The Department of Health and Human Services’ Office for Civil Rights (OCR) has arrived at a settlement deal with Peter Wrobel, M.D., P.C., dba Elite Primary Care, in connection with its non-compliance with the HIPAA Right of Access rule.
Elite Primary Care delivers primary health services to residents in Georgia. OCR initiated its compliance investigation of Elite Primary Care after getting a complaint from a patient on April 22, 2019. Apparently, the practice declined to give the patient a copy of his health records. On May 2, 2019, OCR provided the practice with technical assistance to resolve the HIPAA Right of Access issue. OCR directed the practice to take a look at the points of the patient’s request and deliver the needed records if all HIPAA Privacy Rule requirements are met.
On June 5, 2019, the patient afterward submitted a written request to the practice for a copy of his records. On October 9, 2019, the patient filed another complaint to OCR because the practice still did not give a copy of the medical records he needed.
Finally, on November 21, 2019, the practice furnished the patient’s new healthcare company a copy of his health information. The patient also received his copy on May 8, 2020.
Due to the overdue delivery of the requested medical records to the patient, OCR regarded this incident as a violation of the HIPAA Right of Access (45 C.F.R. § 164.524) by Elite Primary Care.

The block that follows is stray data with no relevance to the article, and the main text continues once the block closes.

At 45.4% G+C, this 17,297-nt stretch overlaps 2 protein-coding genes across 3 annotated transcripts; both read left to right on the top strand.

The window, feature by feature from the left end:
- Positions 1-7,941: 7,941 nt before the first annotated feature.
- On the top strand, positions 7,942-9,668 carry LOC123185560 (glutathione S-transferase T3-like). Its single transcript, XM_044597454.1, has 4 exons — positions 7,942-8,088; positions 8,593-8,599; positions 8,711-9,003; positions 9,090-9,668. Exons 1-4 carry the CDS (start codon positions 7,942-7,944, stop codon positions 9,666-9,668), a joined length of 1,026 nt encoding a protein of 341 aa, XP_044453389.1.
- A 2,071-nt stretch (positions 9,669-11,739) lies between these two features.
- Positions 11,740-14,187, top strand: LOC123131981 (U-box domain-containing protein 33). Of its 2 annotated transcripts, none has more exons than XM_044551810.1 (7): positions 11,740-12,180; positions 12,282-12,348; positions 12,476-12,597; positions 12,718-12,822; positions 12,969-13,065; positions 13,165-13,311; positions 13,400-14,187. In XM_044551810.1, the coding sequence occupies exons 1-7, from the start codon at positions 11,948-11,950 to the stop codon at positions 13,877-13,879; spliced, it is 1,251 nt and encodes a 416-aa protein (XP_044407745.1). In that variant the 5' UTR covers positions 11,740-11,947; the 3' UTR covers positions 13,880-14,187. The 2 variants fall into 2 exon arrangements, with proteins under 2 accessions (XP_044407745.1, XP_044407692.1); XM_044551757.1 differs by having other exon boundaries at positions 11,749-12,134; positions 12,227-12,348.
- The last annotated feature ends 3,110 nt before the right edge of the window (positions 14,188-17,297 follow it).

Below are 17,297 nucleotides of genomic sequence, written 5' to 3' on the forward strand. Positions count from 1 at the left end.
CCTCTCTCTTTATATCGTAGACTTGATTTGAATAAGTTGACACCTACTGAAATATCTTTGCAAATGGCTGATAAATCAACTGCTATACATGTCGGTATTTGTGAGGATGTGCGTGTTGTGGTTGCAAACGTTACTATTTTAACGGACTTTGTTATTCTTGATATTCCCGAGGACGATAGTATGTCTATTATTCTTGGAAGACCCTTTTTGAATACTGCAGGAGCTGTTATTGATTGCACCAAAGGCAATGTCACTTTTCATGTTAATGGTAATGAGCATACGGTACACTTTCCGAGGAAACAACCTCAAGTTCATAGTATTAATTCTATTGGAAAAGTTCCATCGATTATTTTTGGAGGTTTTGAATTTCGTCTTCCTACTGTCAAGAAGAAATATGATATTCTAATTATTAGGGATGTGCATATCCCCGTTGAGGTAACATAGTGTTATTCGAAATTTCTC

The agreed settlement requires Elite Primary Care to pay a $36,000 financial fine and to follow a corrective action plan. This entails steps such as developing, executing, keeping, and updating its policies and procedures related to the provisions of the HIPAA Right of Access of the HIPAA Privacy Rule. After OCR has inspected the updated policies and procedures, employees will undergo proper training.
The practice consented to the settlement deal without admitting liability. OCR will oversee Elite Primary Care for two years to be sure that it complies with the required actions.
This settlement is the 13th that OCR announced this 2020 under the HIPAA Right of Access enforcement initiative. It is also the 19th HIPAA financial penalty that OCR declared.
OCR introduced the Right of Access Initiative to handle the numerous cases where patients were not given timely access to their medical data. Health care organizations, whether big or small, are required to provide patients with prompt health records access while charging a reasonable fee, OCR Director Roger Severino said.